So, our basic idea was just to make records with different people, to record with the best people around...we would sit down and talk about it. Miles would mention who was in town, who he would like to record with. I'd say who I'd like to hear him record with.That was about to change. Miles was healthy by this time, free from heroin addiction, working out regularly. Although he did not mix it up with Thelonious Monk during their session of the previous December, as was rumored at the time, he was working out in the gym regularly, including sessions on the light punching bag.
In July, he played the Newport Jazz Festival with an all-star group, including Thelonious Monk, although they would never record together after the December dustup. The rest of the group was Gerry Mulligan, Zoot Sims, Percy Heath and Connie Kay, who had just joined the Modern Jazz Quartet to replace expatriate-to-be Kenny Clarke. Miles doesn't appear to have been a part of the official festival lineup, but Columbia producer George Avakian heard him and his group jamming on Monk's "Round Midnight," and immediately recruited him for Columbia. Avakian had exactly the opposite to Weinstock's philosophy. He wanted Miles to put together a regular and recognizable group. Avakian's idea turned out to be the stroke of genius that put Miles over the top, but we can only be grateful, as well, for Weinstock's "jam with Miles" sessions.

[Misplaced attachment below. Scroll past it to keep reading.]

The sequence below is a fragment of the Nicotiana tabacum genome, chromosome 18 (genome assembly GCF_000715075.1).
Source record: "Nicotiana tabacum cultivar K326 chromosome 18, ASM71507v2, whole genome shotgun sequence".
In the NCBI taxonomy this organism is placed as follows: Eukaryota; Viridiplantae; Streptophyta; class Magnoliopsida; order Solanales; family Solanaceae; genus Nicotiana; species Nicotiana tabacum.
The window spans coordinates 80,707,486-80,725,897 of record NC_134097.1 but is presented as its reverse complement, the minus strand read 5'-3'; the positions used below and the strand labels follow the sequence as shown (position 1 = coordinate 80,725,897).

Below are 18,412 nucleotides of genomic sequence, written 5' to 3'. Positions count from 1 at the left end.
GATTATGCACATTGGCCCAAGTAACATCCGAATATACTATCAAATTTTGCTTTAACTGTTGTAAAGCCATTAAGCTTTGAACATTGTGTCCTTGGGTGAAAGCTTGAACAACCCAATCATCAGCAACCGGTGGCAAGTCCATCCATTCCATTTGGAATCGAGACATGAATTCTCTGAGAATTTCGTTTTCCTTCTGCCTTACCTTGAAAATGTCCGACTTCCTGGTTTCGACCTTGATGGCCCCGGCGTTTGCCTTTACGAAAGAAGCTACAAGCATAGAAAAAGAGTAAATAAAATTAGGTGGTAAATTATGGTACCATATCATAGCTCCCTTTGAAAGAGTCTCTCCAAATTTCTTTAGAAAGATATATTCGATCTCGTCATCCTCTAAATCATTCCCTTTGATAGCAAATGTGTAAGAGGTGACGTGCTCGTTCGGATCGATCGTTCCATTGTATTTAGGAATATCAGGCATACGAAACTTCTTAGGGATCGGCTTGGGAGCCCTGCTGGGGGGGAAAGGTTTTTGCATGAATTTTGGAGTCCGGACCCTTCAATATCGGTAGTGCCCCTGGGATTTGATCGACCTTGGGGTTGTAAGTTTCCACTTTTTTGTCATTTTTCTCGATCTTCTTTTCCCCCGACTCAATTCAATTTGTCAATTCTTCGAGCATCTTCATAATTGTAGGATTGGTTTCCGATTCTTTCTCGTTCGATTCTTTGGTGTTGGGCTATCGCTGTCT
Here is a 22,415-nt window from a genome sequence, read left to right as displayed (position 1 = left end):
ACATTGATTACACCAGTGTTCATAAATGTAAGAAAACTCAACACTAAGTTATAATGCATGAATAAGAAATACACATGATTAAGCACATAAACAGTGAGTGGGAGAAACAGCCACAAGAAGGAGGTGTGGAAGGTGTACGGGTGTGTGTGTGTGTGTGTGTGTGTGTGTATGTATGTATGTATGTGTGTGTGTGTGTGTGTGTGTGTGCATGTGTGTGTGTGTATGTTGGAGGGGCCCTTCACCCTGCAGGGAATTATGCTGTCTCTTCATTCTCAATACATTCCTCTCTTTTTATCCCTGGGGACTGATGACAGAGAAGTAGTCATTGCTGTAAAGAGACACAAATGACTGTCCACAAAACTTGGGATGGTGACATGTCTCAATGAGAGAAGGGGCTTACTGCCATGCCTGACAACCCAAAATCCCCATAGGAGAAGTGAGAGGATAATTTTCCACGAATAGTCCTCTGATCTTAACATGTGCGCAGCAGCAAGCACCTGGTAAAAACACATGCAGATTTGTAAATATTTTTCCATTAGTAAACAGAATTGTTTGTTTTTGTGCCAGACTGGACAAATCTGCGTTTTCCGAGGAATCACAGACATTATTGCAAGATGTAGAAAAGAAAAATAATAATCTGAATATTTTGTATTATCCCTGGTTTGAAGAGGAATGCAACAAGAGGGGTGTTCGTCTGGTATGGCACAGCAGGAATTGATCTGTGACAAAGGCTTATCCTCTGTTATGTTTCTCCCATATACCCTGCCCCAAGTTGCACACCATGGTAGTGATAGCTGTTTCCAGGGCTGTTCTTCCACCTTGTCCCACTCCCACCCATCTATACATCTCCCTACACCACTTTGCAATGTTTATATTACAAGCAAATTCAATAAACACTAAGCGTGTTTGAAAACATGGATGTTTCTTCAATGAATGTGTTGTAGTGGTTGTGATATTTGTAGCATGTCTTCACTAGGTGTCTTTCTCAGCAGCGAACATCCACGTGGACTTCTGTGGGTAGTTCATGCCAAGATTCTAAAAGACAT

It appears that, without necessarily planning it that way, Miles was already assembling that regular group. Oscar Pettiford wouldn't remain--reportedly his personality clashed with Miles's--but Red Garland and Philly Joe Jones would.
Jones had only recorded once before with Miles, but the two had spent time on the road together during Miles's self-imposed exile from New York. Garland had played on various dates with Billy Eckstine, Roy Eldridge, Coleman Hawkins, Charlie Parker, Lester Young and Eddie "Cleanhead" Vinson (John Coltrane was also in Vinson's band), but he was pretty much unknown when Miles tapped him. They had boxing in common as well as music--Garland, as a welterweight, had actually fought Sugar Ray Robinson.
Ira Gitler, in preparing the liner notes for the Prestige album from this session, talked to Miles about musicians he admired. This must have been after Newport, so Miles must already have been thinking about who he wanted in the group he'd be forming.